Since the publication of this SoTL project, I have instituted reading quizzes – I gave the quizzes about ten times per semester for a couple of years, then last year on all days with non-fiction novel reading assignments. My intent with this new format is for the students to have an interesting story on which to hang the facts from lecture (and one English professor told me that a student said he was enjoying my class for this very reason). If they aren’t doing the reading, they don’t get this benefit. The reading quizzes are open book – my intent is for them to read, so open book is not a problem. The daily reading quizzes do help some, but some students reported that other students scan an electronic version of the book just to find the answers. I have tried to make the questions a bit broader, and relate more to class, but this is still somewhat of a problem, and perhaps not one with a solution. I post the quizzes on our course management software (Canvas) the night before, and they’re accessible until 1pm the following day (class meets at 1:10pm MWF). Having the reading quizzes done online and not during class thus doesn’t take away class time.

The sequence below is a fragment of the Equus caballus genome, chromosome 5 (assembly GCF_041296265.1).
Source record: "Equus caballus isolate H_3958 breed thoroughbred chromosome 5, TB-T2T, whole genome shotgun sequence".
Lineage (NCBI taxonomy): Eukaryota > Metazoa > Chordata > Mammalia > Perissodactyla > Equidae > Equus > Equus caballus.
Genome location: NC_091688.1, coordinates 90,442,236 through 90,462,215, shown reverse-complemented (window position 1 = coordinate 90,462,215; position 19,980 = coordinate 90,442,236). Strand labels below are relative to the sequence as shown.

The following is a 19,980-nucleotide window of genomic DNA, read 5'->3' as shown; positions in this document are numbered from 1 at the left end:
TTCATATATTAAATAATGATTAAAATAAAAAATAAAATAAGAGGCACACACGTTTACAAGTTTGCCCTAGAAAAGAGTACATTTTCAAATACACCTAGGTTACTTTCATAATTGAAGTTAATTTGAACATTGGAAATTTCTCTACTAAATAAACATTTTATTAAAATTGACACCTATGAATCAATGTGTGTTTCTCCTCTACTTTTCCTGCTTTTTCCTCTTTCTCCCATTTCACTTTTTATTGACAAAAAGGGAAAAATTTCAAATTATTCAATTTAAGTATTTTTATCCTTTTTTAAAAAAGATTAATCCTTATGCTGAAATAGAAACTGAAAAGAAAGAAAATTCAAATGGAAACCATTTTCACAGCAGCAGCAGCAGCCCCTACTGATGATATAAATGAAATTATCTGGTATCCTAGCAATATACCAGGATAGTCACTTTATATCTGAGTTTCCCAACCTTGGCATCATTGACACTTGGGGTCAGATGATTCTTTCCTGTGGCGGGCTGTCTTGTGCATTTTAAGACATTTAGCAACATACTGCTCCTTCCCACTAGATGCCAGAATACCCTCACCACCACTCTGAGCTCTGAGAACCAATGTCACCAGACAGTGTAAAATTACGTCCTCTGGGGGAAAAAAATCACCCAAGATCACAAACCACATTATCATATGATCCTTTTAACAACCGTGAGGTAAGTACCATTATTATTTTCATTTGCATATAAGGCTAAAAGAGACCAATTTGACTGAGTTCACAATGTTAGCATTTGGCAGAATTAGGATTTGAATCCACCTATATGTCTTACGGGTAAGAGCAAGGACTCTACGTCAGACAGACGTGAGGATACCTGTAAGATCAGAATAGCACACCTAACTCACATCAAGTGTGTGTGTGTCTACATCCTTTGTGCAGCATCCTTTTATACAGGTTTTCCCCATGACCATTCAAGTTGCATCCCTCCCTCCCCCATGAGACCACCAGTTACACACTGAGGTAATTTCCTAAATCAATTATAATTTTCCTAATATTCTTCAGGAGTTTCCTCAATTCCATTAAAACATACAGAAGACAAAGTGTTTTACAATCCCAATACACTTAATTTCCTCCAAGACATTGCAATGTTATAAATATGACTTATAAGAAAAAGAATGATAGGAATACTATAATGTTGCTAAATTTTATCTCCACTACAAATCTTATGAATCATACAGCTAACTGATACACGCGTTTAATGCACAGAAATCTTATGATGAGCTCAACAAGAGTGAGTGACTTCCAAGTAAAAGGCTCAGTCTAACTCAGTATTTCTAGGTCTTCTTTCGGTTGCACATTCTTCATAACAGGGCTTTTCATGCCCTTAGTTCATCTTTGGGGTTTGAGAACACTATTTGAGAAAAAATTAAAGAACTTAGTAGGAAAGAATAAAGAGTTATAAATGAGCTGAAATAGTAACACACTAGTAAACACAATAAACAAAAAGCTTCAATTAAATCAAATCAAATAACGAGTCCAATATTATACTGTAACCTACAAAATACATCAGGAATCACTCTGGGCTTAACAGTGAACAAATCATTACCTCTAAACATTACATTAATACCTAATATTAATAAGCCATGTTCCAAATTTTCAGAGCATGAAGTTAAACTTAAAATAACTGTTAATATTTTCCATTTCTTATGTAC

In retrospect, I am glad that I made this transition. I enjoy teaching the non-fiction novels. The students and I refer to the characters in our books throughout the year, both in Sensation and Perception in the fall and the follow-up course, Research in Sensation and Perception in the spring. Students will make comments like, “I tripped, but didn’t fall thanks to my proprioception – Ian Waterman [from Pride and a Daily Marathon] would have been down”. Student performance in the course is, if anything, stronger than when I used a standard textbook. And maybe the project has inspired the students to read more for fun, not just assigned texts.
For further information, this project was published in the Journal of Undergraduate Neuroscience Education [Gunther, K.L. (2011). The use of “non-fiction novels” in a sensation and perception course. Journal of Undergraduate Neuroscience Education, 10(1), A14-A23], an open-access journal published by the Faculty for Undergraduate Neuroscience, a division of the Society for Neuroscience.